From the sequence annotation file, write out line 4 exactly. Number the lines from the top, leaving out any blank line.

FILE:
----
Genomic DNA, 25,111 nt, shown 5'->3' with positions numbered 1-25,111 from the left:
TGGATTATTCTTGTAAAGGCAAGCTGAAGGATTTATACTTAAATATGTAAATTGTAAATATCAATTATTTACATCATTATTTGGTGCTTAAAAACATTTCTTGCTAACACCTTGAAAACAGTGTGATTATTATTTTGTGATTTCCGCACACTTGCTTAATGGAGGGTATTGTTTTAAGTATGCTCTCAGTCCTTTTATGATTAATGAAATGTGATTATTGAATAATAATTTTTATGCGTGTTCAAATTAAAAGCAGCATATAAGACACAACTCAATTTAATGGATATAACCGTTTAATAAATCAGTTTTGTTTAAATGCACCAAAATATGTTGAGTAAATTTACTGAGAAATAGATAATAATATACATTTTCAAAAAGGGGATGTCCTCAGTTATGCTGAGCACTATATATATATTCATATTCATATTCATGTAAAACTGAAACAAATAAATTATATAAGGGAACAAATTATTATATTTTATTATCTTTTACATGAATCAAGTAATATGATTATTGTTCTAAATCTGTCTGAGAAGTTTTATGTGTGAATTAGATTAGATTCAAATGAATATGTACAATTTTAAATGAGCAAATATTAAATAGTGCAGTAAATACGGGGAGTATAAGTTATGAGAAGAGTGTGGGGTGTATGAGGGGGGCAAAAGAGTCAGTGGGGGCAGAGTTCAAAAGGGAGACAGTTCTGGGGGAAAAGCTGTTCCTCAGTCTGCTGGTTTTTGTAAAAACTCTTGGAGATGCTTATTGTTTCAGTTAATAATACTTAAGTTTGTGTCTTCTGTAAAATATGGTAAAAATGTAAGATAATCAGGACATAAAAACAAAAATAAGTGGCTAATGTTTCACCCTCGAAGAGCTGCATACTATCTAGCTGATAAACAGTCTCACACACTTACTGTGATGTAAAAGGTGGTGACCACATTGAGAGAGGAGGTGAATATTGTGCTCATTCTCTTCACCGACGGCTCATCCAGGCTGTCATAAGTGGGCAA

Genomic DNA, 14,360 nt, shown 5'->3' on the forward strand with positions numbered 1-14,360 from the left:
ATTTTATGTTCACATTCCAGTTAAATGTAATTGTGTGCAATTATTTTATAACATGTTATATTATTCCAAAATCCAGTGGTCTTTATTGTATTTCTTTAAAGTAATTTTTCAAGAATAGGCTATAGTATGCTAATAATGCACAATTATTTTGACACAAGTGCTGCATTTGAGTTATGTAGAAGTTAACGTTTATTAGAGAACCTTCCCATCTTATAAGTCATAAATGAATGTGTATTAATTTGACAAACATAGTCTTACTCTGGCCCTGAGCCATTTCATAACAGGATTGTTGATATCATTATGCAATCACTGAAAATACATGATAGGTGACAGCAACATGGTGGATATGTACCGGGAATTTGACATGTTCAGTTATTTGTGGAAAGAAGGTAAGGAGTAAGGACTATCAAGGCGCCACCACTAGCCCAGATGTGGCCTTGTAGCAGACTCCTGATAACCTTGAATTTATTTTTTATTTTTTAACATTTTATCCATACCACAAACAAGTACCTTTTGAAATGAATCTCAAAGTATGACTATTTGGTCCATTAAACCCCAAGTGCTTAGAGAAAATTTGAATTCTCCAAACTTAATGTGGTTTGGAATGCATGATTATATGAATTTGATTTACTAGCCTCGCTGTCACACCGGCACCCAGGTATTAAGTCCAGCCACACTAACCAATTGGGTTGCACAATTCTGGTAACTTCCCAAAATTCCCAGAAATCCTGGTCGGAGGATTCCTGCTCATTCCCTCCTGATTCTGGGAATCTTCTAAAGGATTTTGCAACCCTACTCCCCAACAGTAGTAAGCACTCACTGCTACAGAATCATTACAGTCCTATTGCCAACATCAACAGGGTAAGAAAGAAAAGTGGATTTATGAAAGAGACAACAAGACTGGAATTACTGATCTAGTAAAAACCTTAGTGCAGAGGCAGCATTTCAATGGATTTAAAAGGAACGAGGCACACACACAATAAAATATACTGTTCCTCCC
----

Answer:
ATTTTATGTTCACATTCCAGTTAAATGTAATTGTGTGCAATTATTTTATAACATGTTATATTATTCCAAAATCCAGTGGTCTTTATTGTATTTCTTTAAAGTAATTTTTCAAGAATAGGCTATAGTATGCTAATAATGCACAATTATTTTGACACAAGTGCTGCATTTGAGTTATGTAGAAGTTAACGTTTATTAGAGAACCTTCCCATCTTATAAGTCATAAATGAATGTGTATTAATTTGACAAACATAGTCTTACTCTGGCCCTGAGCCATTTCATAACAGGATTGTTGATATCATTATGCAATCACTGAAAATACATGATAGGTGACAGCAACATGGTGGATATGTACCGGGAATTTGACATGTTCAGTTATTTGTGGAAAGAAGGTAAGGAGTAAGGACTATCAAGGCGCCACCACTAGCCCAGATGTGGCCTTGTAGCAGACTCCTGATAACCTTGAATTTATTTTTTATTTTTTAACATTTTATCCATACCACAAACAAGTACCTTTTGAAATGAATCTCAAAGTATGACTATTTGGTCCATTAAACCCCAAGTGCTTAGAGAAAATTTGAATTCTCCAAACTTAATGTGGTTTGGAATGCATGATTATATGAATTTGATTTACTAGCCTCGCTGTCACACCGGCACCCAGGTATTAAGTCCAGCCACACTAACCAATTGGGTTGCACAATTCTGGTAACTTCCCAAAATTCCCAGAAATCCTGGTCGGAGGATTCCTGCTCATTCCCTCCTGATTCTGGGAATCTTCTAAAGGATTTTGCAACCCTACTCCCCAACAGTAGTAAGCACTCACTGCTACAGAATCATTACAGTCCTATTGCCAACATCAACAGGGTAAGAAAGAAAAGTGGATTTATGAAAGAGACAACAAGACTGGAATTACTGATCTAGTAAAAACCTTAGTGCAGAGGCAGCATTTCAATGGATTTAAAAGGAACGAGGCACACACACAATAAAATATACTGTTCCTCCC